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Slovakia’s intelligence service had previously warned Austria that Kujtim had tried to buy ammunition, but the information was lost in a communications breakdown, Austria’s Interior Minister Karl Nehammer said at a press conference on Wednesday. Nehammer has asked for an independent commission to investigate what went wrong.

Kujtim was sentenced to 22 months in prison on April 25, 2019 for attempting to travel to Syria to join ISIS, Interior Minister Karl Nehammer told state news agency APA. On December 5, he was released early on parole, the agency reported.

'It was very targeted'
Witnesses describe horror as gunman attacked Vienna's 'Bermuda Triangle'

Lawyer Nikolaus Rast, who represented Kujtim in 2019, told CNN that he had seemed “quiet, rather introvert” at the time.

“I last saw him more than a year ago. And when I got to know him back then, I’d say he was a lost soul, who gave the impression that he was looking for his place,” Rast said.

“Nobody would have thought him capable of something like this, not to mention suspecting it, otherwise something would have been done much earlier, because in principle we have a relatively well-functioning system in place in Austria.”

A statement Wednesday from Austria’s deradicalization association, DERAD, said Kujtim would have been released from prison in July 2020 even if he hadn’t been released on probation and ordered to participate in its program.

Kujtim was wearing a fake explosive belt at the time of the attack, according to Nehammer, and had been “radicalized.”

Investigation continues

Police arrested two men Tuesday from Kujtim’s hometown, Austrian public broadcaster ORF reported, as they seek to establish whether he was part of a broader network.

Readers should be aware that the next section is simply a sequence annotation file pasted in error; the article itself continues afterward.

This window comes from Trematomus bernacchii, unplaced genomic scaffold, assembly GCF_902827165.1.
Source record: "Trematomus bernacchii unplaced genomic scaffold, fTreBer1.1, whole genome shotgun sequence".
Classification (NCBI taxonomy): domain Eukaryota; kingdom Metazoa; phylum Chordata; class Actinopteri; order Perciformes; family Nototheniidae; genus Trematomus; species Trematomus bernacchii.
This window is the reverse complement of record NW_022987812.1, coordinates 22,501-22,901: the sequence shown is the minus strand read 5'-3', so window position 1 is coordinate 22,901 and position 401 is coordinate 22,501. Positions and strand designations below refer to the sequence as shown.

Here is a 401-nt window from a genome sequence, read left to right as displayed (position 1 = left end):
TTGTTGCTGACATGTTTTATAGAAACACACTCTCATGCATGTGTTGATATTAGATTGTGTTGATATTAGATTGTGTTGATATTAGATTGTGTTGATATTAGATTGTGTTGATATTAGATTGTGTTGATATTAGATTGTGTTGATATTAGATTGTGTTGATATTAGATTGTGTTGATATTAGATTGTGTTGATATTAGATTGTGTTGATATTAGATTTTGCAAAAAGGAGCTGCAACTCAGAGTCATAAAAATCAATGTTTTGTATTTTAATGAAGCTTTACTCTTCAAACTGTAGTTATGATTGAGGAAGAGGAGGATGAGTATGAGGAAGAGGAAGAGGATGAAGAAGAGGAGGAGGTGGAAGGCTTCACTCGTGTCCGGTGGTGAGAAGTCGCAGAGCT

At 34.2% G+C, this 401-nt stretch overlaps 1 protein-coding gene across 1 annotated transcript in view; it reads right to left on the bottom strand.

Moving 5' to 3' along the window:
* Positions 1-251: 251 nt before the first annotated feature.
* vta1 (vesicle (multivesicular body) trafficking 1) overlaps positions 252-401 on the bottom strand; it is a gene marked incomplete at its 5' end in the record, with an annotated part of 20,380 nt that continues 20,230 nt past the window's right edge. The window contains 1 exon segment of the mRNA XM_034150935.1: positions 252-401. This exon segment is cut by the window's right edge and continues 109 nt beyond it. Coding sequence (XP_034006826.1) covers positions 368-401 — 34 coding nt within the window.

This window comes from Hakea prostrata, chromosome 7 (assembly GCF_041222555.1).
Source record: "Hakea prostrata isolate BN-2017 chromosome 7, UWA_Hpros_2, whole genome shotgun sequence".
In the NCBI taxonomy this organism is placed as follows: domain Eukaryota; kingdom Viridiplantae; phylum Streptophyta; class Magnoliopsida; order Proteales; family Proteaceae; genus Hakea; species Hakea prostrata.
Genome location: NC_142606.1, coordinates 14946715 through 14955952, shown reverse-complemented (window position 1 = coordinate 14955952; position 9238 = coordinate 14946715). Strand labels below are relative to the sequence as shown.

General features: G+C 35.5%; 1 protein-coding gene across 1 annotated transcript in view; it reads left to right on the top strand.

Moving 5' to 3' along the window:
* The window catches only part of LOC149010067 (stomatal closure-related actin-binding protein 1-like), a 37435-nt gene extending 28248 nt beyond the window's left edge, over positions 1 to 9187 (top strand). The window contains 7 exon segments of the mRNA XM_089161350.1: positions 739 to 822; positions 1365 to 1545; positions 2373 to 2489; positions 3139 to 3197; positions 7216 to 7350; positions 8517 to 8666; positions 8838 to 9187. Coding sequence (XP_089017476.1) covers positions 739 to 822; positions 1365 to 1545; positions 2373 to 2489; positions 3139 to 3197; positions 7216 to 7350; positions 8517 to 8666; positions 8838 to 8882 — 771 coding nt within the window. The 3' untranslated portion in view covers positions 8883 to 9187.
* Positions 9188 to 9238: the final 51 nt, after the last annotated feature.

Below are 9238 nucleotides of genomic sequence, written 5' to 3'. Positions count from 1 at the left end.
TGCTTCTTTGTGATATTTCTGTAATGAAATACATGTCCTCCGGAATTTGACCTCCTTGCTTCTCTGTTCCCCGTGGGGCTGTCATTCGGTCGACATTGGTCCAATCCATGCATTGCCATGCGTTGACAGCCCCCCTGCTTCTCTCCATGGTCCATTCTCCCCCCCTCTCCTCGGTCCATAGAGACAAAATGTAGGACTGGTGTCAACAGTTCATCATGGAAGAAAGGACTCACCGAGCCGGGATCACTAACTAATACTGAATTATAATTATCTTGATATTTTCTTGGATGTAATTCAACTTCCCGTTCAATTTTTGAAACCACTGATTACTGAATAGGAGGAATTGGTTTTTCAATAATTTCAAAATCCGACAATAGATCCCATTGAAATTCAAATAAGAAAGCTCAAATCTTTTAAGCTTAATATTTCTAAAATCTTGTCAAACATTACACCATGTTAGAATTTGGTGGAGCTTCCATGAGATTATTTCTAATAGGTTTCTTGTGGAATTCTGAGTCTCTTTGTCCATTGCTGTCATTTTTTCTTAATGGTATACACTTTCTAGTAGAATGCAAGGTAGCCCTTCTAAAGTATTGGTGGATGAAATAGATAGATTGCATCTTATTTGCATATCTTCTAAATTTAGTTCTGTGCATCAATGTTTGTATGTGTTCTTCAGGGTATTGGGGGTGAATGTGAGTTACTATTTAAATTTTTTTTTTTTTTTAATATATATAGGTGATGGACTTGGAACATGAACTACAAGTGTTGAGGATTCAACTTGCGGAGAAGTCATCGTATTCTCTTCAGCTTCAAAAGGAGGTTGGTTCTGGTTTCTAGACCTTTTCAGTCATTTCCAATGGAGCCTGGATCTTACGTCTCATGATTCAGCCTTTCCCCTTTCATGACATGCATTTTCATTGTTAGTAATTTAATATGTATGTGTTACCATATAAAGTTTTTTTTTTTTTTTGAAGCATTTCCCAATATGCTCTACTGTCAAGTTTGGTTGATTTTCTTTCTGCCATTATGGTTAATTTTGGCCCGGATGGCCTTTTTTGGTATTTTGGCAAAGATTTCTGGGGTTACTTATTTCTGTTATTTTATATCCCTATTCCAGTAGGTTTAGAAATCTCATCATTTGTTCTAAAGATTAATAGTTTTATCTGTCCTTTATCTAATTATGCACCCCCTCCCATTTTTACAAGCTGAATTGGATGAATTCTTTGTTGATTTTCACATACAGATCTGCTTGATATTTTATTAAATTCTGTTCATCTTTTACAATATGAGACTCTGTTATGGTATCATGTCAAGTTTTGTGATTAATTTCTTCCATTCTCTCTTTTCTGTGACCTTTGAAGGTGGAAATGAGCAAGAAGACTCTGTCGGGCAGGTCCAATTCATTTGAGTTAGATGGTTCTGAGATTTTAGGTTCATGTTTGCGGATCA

The two men are aged between 20 and 25 years old and live with relatives, ORF said. One of the two has North Macedonian roots, and the other Chechen, the broadcaster said.

Both are said to have had contact with the Vienna attacker in the past, according to ORF.

A police car stands in front of a residential building in St. Poelten, Austria, where raids were carried out Tuesday in connection with the Vienna attack.

Police in Switzerland arrested two Swiss citizens in connection with the attack on Tuesday night, but their links to Kujtim were not confirmed.

Nehammer told a news conference earlier Tuesday that 14 suspects had been provisionally arrested following 18 house searches in Vienna and Niederoesterreich.

There are no indications of a second perpetrator for the time being, the interior minister said.

Police and military forces are seen in Seitenstettengasse, Vienna, on Wednesday.

People returned to the streets of central Vienna on Wednesday, although coronavirus pandemic restrictions mean many are working from home. Authorities had advised residents to stay at home on Tuesday amid fears that further perpetrators might be on the loose.

Some left flowers and lit candles at makeshift memorials to the victims in the streets where the bloody attack took place. Large numbers of police and military were stationed in the area Wednesday but the mood appeared calm and many shops had reopened.

Austrian chancellor Sebastian Kurz told CNN in an interview Tuesday that his country was not only looking to combat terrorists, but also the ideology behind them.

Kurz said there was one gunman and “probably he was alone.” Authorities had previously feared that the perpetrator didn’t act alone and that another gunman might be at large.

Kurz confirmed the gunman was born in Austria and had a family background from Northern Macedonia. “What we know is that he is a supporter of the Islamic State,” he said.

ISIS claimed responsibility for the attack on Tuesday, calling the shooter “Abu Dujana Al-Albany” and claiming that he used two guns, including one machine gun, and a knife, in the assault, according to a statement posted on the encrypted messaging app Telegram.